“If you look for it, I’ve got a sneaky feeling you’ll find that love, actually, is all around.” But is it? The Second City takes a comedic journey through the romantic cliches of the holiday season, and the iconic Christmas rom-com “Love, Actually” in their annual December show at the Kennedy Center. Appropriately titled “Love, Factually,” this talented group of performers asks the question- are the holidays really a magical time for love, or is it just full of manufactured flim-flam?
The show itself was incredibly funny and inventive, but also had a lot of heart.
For those not familiar with The Second City, they have been performing improv-based sketch comedy for over 50 years. They have permanent residency shows in Chicago, Toronto, and Hollywood and they also perform shows all across the United States. Some of their alumni have gone on to rise to the top of Hollywood’s comedy scene: Tina Fey, Bill Murray, Amy Poehler, Steve Carell, Martin Short, and Steven Colbert are just a few notables. They have done many successful shows at the Kennedy Center, and frequently one of them has been holiday themed.
The primary source of this year’s show’s parody is the 2003 film “Love, Actually,” starring huge names like Hugh Grant, Emma Thompson, Colin Firth, and Liam Neeson. The movie features several interconnecting stories of love lost, love found, and love complicated. While there are a few sadder story-lines, the majority of the stories end in love triumphant, accompanied by a swelling emotional score. The Second City plays on these tropes, and adds a few of their own.
The show opens on Cassie (Erica Elam), a disillusioned writer for the Hallmark Channel. She is tired of cranking out syrup-sweet holiday movies, feeling like their sunny look at love is a lie. She decides to write a “truthful” movie, much to the horror of her colleague, Tobias (Gary-Kayi Fletcher) who loves the schmaltz. Within her script are versions of characters of from “Love Actually:” Jonny Jack, aging rock-star adapting his biggest hit into a Christmas tune (John Lescault), Marc (Aaron Bliden), who is distraught because his best friend Peter (Martin Garcia) is marrying the perfect Keira (Kaye Winks), married couple Carrie (Anne Bowles) and Aaron (John Lescault) whose marriage is tested when the former develops an interest in a sexy barista (Mary Catherine Curran) and Steve, who has a crush on his senator boss (Kaye Winks), and gets some help from his daughter (Anne Bowles.)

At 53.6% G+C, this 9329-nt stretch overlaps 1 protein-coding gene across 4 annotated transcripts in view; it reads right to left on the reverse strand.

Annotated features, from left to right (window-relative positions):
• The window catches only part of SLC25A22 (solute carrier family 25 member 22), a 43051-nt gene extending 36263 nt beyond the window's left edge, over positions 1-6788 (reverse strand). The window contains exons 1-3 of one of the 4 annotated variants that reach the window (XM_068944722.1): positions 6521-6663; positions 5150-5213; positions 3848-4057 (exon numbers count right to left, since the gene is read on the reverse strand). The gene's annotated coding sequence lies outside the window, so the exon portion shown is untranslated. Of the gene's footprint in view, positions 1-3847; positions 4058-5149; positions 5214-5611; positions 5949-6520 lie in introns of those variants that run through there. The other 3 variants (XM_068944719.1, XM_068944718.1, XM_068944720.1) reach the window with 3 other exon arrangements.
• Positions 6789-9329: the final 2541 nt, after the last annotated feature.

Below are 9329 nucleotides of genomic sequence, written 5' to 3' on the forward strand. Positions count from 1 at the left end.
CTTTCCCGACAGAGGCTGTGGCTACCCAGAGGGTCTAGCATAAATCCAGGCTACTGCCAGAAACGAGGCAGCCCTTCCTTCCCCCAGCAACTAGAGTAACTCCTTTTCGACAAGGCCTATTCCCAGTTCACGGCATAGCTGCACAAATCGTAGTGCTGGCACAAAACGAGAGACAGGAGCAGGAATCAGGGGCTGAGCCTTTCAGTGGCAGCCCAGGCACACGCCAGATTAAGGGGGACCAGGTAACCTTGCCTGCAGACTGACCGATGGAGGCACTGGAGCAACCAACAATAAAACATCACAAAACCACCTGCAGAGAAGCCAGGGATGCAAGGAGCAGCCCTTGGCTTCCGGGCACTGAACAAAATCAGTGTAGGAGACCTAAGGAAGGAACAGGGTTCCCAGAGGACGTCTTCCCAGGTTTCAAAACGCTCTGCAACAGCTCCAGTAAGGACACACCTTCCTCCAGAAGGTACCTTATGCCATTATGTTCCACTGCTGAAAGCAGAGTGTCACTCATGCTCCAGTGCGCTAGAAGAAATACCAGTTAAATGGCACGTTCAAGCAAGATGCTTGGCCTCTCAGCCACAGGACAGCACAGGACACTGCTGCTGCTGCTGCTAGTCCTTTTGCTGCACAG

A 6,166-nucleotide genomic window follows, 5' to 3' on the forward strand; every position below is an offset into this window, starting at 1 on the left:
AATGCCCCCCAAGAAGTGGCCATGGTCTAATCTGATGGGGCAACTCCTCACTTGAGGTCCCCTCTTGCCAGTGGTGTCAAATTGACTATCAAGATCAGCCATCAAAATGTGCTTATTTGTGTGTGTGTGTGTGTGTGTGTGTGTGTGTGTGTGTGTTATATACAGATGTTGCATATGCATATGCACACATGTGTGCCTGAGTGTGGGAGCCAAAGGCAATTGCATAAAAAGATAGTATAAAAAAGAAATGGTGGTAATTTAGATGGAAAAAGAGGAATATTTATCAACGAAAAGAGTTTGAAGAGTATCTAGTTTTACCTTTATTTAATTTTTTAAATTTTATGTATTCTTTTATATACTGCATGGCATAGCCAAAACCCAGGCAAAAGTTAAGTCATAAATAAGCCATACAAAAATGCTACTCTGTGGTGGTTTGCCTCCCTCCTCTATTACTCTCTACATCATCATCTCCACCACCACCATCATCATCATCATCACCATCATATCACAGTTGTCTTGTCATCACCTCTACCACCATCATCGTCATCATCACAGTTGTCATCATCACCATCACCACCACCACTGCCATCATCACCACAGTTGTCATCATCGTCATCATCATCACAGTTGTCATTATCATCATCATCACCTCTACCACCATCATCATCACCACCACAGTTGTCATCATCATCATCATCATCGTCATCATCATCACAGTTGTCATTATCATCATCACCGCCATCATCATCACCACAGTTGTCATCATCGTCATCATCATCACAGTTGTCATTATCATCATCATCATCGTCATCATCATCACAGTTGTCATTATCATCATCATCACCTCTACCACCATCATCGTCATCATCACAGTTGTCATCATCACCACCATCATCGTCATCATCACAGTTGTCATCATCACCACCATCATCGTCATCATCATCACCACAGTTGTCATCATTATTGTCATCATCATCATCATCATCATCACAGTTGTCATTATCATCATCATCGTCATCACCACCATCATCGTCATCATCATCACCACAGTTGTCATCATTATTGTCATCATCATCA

However, the Second City did not just stick to the film’s storylines- they added an additional one as well, since they felt the movie neglected the elderly. Carl (Martin Garcia) is in a nursing home and is delighted by the arrival of Norma (Mary-Catherine Curran.) But they struggle with their burgeoning relationship since they feel guilt over moving on from their now-deceased partners. As Cassie lays out these stories, they play to normal type, but she has diabolical plans for all of her characters, at least until she receives a visit from the ghost of Jane Austen (Mary-Catherine Curran.) Will Cassie continue on with her “truthful” love stories? Will she give in to Jane’s coaching? Will she ever notice the cute delivery boy who obviously likes her?
Just like their show (The Generation Gap) from earlier this year, “Love, Factually” is a razor sharp and incredibly comedic offering. Some highlights of this show for me were the flashback 80’s TAB commercial done by Jonny Jack, an airport security pat-down ballet, an original song about meet-cutes, and some truly first-rate interactions with the audience.
All eight performers are at the top of their games and play off each other effortlessly. Elam anchors the piece as Cassie, and her combination of snark and charm work perfectly for this show. She is especially impressive in a late-Act II rap that showcases both her comic chops and rhythmic talents. Since all the other actors play multiple roles, they have a lot to keep track of, but they do it all perfectly. Lescault and Bowles excel in all their roles but are particularly effective as the husband and wife duo. They were able to deliver laughs, while still injecting some honest feelings into a tough point in their relationship. And even though it was a bit contrived, they delivered a much happier end to their story than the base material.
Fletcher and Winks also charm as the “will they, won’t they” couple Danielle and Steve- again, their strength is
The show itself was incredibly funny and inventive, but also had a lot of heart. This has shown to be a trend of the Second City’s productions at the Kennedy Center, and it’s one that this reviewer hopes will continue.
Running Time: Approximately 2 hours with a 20 minute intermission.
Advisory: Due to some raunchy humor, this show is recommended for audiences 16 and up.
“Love, Factually” runs through Monday, December 31st at the Kennedy Center’s Theatre Lab. For more information on upcoming Kennedy Center productions, click here.